The authority acknowledges that the number of marketing authorization applications (MAAs) related to the products comprised of both medicines and medical devices has increased significantly. In particular, such products are mostly used to ensure the proper dosage in case of self-administration of medicines outside the clinical environment. 

In terms of concepts and definitions used, it is important to mention that all combination products could be divided into two main groups:

  1. Integral DDCs, that are subject to regulation under the Medical Devices Regulation 2017/745 (MDR), as set forth by articles 1(8) and 1(9) respectively. This category includes:
    1. Devices that when placed on the market or put into service incorporate, as an internal part, a substance that, if used separately, would be considered as a medicinal product, provided that the action of the substance is principal.
    2. Devices intended to administer a medicinal product, where they form a single internal product intended exclusively for use in the given combination and which is not reusable. Typically, these devices have measuring, metering, or delivery functions. 
  2. Non-integral DDCs – the ones in which the aforementioned components are not integrated within the course of the manufacturing process but should be combined for administration. This category covers situations when the products are either supplied in a single package (co-packaged) or referred to each other in the documentation, even if the devices themselves are supplied separately. The authority additionally emphasizes that medical devices which are supplied as parts of non-integral DDCs should bear a CE marking.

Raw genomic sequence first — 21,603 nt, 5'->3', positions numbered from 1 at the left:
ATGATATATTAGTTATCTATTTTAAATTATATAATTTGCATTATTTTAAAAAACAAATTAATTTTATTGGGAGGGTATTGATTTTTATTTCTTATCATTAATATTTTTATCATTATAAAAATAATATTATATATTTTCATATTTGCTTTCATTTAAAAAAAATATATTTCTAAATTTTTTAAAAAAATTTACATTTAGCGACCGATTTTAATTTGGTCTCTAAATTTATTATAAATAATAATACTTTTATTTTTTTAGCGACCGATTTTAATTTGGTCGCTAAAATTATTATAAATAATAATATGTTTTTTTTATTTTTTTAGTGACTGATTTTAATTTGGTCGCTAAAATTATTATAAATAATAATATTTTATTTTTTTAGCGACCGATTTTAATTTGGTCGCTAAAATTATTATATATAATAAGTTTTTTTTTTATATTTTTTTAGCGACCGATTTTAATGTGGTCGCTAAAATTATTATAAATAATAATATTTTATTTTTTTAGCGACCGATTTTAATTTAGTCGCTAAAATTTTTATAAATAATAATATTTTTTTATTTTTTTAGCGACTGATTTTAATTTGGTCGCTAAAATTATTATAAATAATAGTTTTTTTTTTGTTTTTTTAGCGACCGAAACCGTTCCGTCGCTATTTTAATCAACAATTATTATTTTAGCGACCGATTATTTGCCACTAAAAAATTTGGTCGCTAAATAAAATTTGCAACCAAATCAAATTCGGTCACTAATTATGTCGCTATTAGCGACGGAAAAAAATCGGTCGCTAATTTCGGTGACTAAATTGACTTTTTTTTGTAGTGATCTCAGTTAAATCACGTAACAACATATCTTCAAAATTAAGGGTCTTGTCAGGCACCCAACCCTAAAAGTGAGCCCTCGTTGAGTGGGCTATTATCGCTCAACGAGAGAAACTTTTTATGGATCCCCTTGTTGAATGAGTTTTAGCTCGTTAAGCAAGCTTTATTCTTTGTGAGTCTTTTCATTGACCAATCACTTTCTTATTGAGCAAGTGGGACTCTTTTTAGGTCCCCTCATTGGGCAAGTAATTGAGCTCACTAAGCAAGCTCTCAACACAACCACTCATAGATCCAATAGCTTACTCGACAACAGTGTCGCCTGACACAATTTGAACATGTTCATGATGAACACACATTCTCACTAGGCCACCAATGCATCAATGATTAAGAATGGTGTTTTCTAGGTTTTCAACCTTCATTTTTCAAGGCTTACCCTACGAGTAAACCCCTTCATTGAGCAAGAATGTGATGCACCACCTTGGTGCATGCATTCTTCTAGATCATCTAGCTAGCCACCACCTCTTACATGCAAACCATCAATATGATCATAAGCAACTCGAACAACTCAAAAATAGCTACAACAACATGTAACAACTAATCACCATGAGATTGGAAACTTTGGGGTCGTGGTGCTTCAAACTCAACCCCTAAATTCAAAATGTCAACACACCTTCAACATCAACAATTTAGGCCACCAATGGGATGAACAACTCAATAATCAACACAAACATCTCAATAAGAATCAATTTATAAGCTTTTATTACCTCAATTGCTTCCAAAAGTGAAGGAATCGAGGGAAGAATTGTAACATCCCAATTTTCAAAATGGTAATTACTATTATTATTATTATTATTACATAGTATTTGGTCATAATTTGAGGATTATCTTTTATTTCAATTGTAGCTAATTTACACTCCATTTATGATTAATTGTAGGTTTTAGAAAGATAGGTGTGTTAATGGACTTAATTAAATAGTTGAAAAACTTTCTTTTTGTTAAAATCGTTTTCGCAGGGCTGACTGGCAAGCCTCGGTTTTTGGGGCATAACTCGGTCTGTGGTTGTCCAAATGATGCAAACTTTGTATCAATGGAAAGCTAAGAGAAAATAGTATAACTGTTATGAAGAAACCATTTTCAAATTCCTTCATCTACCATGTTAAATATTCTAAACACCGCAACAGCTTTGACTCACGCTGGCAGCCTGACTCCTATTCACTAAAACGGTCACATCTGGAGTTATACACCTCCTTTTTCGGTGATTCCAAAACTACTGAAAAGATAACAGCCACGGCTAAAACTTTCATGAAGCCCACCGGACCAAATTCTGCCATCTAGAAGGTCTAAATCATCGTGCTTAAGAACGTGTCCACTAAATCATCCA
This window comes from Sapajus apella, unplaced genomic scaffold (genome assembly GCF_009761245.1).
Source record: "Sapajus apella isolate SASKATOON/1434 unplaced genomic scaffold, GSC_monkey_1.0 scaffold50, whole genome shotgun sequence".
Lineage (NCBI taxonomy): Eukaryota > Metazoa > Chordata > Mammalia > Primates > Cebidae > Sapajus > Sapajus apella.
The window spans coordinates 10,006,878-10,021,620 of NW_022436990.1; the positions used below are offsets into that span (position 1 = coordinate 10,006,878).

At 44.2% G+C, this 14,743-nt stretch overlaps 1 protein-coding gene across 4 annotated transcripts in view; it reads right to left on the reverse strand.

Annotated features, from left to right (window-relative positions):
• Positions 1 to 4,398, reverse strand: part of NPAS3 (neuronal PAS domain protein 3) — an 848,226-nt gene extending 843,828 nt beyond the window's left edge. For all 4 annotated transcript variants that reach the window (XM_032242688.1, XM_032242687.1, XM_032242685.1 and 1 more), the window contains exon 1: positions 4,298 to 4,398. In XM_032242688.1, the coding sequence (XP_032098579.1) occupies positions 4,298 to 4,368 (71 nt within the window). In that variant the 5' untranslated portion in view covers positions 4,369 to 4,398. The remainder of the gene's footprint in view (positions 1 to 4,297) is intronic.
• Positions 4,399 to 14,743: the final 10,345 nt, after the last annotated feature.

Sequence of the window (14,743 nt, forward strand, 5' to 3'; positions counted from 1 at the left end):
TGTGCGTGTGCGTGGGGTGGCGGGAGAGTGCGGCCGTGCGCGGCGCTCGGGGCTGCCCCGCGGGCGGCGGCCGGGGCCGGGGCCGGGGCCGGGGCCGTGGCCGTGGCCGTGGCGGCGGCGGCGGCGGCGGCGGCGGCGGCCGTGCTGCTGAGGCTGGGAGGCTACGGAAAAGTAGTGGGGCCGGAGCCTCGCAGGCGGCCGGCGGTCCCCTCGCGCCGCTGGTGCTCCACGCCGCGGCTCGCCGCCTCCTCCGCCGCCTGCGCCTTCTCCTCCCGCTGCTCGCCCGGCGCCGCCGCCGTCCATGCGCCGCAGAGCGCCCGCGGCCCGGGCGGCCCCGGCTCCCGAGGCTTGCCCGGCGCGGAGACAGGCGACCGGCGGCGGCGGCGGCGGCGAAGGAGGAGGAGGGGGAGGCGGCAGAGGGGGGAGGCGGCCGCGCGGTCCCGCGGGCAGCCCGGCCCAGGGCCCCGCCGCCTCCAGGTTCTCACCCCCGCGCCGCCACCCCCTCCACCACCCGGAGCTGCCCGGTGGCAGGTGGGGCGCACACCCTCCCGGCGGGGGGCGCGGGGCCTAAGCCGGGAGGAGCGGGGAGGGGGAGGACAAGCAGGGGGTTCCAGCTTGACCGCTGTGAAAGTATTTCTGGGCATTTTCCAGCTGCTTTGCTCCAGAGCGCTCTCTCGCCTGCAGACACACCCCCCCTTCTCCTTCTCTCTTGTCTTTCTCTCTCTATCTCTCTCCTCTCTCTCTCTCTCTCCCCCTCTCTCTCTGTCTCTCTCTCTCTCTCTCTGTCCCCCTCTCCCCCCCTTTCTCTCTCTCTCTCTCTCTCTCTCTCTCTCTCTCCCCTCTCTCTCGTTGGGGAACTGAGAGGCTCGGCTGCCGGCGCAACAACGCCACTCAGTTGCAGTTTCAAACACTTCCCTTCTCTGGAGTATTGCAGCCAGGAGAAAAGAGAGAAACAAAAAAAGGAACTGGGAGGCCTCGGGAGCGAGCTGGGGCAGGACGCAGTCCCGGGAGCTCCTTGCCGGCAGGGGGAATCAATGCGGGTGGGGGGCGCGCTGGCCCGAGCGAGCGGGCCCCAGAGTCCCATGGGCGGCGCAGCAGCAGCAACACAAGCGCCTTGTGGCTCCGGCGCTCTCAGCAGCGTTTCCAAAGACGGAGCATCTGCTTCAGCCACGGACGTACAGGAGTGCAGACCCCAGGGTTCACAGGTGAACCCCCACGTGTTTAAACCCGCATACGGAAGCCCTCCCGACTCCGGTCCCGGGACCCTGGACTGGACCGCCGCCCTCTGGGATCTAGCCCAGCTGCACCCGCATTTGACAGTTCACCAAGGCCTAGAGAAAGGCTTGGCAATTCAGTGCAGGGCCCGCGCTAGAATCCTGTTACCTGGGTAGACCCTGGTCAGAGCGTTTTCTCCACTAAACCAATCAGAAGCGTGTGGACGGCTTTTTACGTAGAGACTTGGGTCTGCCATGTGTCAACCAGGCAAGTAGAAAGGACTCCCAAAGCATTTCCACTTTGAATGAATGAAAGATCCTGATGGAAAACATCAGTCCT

Examples of medical devices that could be included in integral DDCs are single-dose prefilled syringes, pens, and injectors, or multi-dose pens and injectors containing a pre-filled cartridge, provided that another cartridge could not be used due to the design of the device. At the same time, oral administration devices, refillable pens and injectors, nebulizers, and vaporizers are non-integral DDCs. 

The EU legal framework for combination products is based on:

  • Directive 2001/83/EC (the Medicinal Products Directive, MPD) and Regulation 726/2004/E; and
  • Regulation (EU) 2017/745 on medical devices (the Medical Devices Regulation, MDR) which amends Directive 2001/83/EC, Regulation (EC) No 178/2002 and Regulation (EC) No 1223/2009, and which repeals Directive 93/42/EEC (the Medical Device Directive, MDD).

It is also important to mention that the list provided hereinabove is not exhaustive, as certain regulatory aspects related to combination products could be covered by other regulations and directives. 

In terms of regulatory considerations, the main principle for combination products states that the assessment of the suitability of a device for its intended purpose should take into account both the relevant quality aspects of the device itself and its use with the particular medicinal product. The level of regulatory scrutiny should depend on the risks associated with the product and its intended purpose, as well as indications for use. As a specific feature, it is important to mention that considerations for a medicinal product should include the assessment of impact caused by a medical device.